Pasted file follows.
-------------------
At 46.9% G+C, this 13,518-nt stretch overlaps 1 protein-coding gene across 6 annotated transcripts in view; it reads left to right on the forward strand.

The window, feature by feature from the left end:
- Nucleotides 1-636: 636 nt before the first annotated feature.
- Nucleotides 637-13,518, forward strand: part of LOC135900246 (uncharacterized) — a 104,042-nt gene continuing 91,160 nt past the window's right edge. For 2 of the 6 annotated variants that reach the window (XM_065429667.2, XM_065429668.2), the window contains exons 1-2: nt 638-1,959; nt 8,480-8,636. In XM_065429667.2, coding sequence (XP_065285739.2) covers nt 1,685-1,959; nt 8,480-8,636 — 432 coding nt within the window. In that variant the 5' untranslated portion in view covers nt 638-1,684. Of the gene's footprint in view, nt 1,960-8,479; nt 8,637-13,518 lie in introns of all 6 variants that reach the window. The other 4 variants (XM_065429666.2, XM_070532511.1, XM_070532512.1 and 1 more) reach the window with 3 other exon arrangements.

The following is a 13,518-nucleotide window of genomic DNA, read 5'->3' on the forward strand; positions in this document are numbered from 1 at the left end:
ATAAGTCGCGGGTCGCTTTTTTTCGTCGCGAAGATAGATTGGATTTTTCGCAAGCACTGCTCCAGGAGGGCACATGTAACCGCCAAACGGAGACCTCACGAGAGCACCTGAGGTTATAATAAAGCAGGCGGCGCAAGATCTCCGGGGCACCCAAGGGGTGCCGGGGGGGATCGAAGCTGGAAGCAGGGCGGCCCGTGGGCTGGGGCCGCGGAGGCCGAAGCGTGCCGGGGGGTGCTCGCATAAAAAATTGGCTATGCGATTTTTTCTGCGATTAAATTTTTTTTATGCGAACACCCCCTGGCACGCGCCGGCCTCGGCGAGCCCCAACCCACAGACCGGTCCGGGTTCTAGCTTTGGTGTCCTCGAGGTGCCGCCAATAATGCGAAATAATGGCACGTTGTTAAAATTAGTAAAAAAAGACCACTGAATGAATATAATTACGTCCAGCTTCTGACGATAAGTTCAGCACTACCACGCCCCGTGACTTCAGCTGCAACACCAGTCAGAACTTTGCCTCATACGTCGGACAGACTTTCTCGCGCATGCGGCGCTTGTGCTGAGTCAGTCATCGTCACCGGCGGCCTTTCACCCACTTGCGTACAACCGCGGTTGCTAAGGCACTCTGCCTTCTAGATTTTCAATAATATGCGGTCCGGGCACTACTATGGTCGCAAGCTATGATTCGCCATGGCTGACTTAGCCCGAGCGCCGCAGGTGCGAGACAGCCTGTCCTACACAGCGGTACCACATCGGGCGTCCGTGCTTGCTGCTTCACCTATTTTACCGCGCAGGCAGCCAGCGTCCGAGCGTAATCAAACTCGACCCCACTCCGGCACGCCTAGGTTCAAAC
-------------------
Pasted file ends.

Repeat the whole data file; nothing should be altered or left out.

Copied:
At 46.9% G+C, this 13,518-nt stretch overlaps 1 protein-coding gene across 6 annotated transcripts in view; it reads left to right on the forward strand.

The window, feature by feature from the left end:
- Nucleotides 1-636: 636 nt before the first annotated feature.
- Nucleotides 637-13,518, forward strand: part of LOC135900246 (uncharacterized) — a 104,042-nt gene continuing 91,160 nt past the window's right edge. For 2 of the 6 annotated variants that reach the window (XM_065429667.2, XM_065429668.2), the window contains exons 1-2: nt 638-1,959; nt 8,480-8,636. In XM_065429667.2, coding sequence (XP_065285739.2) covers nt 1,685-1,959; nt 8,480-8,636 — 432 coding nt within the window. In that variant the 5' untranslated portion in view covers nt 638-1,684. Of the gene's footprint in view, nt 1,960-8,479; nt 8,637-13,518 lie in introns of all 6 variants that reach the window. The other 4 variants (XM_065429666.2, XM_070532511.1, XM_070532512.1 and 1 more) reach the window with 3 other exon arrangements.

The following is a 13,518-nucleotide window of genomic DNA, read 5'->3' on the forward strand; positions in this document are numbered from 1 at the left end:
ATAAGTCGCGGGTCGCTTTTTTTCGTCGCGAAGATAGATTGGATTTTTCGCAAGCACTGCTCCAGGAGGGCACATGTAACCGCCAAACGGAGACCTCACGAGAGCACCTGAGGTTATAATAAAGCAGGCGGCGCAAGATCTCCGGGGCACCCAAGGGGTGCCGGGGGGGATCGAAGCTGGAAGCAGGGCGGCCCGTGGGCTGGGGCCGCGGAGGCCGAAGCGTGCCGGGGGGTGCTCGCATAAAAAATTGGCTATGCGATTTTTTCTGCGATTAAATTTTTTTTATGCGAACACCCCCTGGCACGCGCCGGCCTCGGCGAGCCCCAACCCACAGACCGGTCCGGGTTCTAGCTTTGGTGTCCTCGAGGTGCCGCCAATAATGCGAAATAATGGCACGTTGTTAAAATTAGTAAAAAAAGACCACTGAATGAATATAATTACGTCCAGCTTCTGACGATAAGTTCAGCACTACCACGCCCCGTGACTTCAGCTGCAACACCAGTCAGAACTTTGCCTCATACGTCGGACAGACTTTCTCGCGCATGCGGCGCTTGTGCTGAGTCAGTCATCGTCACCGGCGGCCTTTCACCCACTTGCGTACAACCGCGGTTGCTAAGGCACTCTGCCTTCTAGATTTTCAATAATATGCGGTCCGGGCACTACTATGGTCGCAAGCTATGATTCGCCATGGCTGACTTAGCCCGAGCGCCGCAGGTGCGAGACAGCCTGTCCTACACAGCGGTACCACATCGGGCGTCCGTGCTTGCTGCTTCACCTATTTTACCGCGCAGGCAGCCAGCGTCCGAGCGTAATCAAACTCGACCCCACTCCGGCACGCCTAGGTTCAAAC